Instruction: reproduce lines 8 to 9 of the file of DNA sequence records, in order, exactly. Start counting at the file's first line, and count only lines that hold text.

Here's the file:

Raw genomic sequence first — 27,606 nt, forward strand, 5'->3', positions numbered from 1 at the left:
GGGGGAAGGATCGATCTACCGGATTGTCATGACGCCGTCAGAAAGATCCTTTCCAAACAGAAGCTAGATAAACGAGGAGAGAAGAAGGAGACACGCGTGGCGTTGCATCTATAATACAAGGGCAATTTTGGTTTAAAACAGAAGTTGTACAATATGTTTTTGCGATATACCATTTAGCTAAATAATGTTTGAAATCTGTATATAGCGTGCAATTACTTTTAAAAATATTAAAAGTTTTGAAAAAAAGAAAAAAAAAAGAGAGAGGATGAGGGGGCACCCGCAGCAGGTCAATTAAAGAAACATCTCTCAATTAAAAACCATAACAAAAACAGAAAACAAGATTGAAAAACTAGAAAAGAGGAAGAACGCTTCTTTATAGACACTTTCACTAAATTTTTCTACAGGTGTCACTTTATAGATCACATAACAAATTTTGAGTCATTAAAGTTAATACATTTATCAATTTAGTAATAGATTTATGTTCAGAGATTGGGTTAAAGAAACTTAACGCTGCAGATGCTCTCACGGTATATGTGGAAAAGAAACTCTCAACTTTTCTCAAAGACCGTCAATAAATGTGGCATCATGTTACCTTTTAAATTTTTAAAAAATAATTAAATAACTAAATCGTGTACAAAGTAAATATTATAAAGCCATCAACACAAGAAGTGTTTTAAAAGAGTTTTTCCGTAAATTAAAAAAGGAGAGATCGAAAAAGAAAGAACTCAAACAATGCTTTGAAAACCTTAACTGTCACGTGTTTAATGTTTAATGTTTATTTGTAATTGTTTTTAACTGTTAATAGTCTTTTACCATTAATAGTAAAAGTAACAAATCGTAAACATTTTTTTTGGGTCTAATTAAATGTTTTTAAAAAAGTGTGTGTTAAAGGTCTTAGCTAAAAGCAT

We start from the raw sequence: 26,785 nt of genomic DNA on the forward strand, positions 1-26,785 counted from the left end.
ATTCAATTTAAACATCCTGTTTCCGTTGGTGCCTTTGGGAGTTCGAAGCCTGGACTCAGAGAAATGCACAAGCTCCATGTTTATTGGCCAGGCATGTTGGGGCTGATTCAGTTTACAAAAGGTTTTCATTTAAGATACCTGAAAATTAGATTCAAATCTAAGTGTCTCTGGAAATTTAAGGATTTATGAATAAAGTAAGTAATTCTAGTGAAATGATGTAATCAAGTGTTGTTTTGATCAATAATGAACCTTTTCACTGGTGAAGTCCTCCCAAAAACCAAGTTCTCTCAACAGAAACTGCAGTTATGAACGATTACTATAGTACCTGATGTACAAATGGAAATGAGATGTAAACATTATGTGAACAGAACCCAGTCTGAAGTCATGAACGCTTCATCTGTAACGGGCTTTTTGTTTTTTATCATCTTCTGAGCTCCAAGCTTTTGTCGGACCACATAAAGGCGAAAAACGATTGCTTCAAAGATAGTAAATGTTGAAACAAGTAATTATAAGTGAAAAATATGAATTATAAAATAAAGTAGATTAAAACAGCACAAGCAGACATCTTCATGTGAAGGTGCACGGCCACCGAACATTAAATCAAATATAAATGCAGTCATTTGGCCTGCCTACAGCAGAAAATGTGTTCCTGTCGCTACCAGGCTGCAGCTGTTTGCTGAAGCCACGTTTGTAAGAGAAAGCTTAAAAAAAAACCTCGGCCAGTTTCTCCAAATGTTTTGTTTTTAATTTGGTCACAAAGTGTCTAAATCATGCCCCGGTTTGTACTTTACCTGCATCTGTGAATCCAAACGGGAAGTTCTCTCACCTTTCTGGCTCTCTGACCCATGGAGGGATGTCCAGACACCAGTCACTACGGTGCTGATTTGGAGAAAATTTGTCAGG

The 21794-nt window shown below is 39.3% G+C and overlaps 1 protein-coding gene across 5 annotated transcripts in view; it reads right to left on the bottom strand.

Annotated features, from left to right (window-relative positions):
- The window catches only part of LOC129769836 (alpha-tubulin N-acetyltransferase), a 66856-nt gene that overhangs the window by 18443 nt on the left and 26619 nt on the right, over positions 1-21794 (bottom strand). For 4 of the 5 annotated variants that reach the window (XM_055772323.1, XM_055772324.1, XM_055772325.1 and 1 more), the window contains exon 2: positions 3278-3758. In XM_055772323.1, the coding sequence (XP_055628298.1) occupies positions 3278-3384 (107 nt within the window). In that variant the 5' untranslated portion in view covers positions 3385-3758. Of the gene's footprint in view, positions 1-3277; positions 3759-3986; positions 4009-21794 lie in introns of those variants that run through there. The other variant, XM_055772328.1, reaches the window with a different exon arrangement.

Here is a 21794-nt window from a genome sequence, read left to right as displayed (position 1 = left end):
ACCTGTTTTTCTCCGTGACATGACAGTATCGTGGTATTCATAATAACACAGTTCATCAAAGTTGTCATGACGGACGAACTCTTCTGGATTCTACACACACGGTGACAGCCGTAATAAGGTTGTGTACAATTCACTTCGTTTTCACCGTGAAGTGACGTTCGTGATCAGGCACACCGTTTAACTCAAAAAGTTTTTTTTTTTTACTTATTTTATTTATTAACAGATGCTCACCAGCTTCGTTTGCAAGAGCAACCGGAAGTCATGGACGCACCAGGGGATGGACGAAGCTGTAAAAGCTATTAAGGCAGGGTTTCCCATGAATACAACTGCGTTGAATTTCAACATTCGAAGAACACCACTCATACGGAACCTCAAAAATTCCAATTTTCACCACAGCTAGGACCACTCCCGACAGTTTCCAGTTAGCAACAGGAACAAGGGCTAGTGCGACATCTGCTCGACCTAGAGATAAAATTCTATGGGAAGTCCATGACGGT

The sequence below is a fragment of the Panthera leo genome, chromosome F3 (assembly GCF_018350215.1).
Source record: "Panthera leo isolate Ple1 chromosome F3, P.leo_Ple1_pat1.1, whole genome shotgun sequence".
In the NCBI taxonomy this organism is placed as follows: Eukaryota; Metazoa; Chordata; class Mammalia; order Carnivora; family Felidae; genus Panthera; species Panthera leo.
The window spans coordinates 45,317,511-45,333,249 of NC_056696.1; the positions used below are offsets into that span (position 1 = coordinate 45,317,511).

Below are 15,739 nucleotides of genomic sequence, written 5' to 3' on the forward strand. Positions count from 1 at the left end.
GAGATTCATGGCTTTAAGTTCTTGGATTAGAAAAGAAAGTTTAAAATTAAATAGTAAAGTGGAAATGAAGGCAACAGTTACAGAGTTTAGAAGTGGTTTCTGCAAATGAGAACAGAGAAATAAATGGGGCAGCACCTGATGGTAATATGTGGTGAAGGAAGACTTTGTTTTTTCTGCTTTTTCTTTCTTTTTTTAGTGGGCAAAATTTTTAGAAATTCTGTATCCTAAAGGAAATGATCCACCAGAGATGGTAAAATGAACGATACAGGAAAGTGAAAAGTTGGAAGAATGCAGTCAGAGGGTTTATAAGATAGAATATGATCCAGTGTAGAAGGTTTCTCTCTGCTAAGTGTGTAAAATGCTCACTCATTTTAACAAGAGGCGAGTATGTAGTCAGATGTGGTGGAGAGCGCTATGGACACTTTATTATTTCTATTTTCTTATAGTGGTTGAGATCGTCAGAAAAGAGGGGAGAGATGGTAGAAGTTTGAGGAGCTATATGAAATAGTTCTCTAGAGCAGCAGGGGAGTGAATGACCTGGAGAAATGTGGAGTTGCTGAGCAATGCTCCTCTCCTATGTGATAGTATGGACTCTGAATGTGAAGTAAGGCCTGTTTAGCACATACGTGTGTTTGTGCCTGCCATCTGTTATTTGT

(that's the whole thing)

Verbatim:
Here is a 21794-nt window from a genome sequence, read left to right as displayed (position 1 = left end):
ACCTGTTTTTCTCCGTGACATGACAGTATCGTGGTATTCATAATAACACAGTTCATCAAAGTTGTCATGACGGACGAACTCTTCTGGATTCTACACACACGGTGACAGCCGTAATAAGGTTGTGTACAATTCACTTCGTTTTCACCGTGAAGTGACGTTCGTGATCAGGCACACCGTTTAACTCAAAAAGTTTTTTTTTTTTACTTATTTTATTTATTAACAGATGCTCACCAGCTTCGTTTGCAAGAGCAACCGGAAGTCATGGACGCACCAGGGGATGGACGAAGCTGTAAAAGCTATTAAGGCAGGGTTTCCCATGAATACAACTGCGTTGAATTTCAACATTCGAAGAACACCACTCATACGGAACCTCAAAAATTCCAATTTTCACCACAGCTAGGACCACTCCCGACAGTTTCCAGTTAGCAACAGGAACAAGGGCTAGTGCGACATCTGCTCGACCTAGAGATAAAATTCTATGGGAAGTCCATGACGGT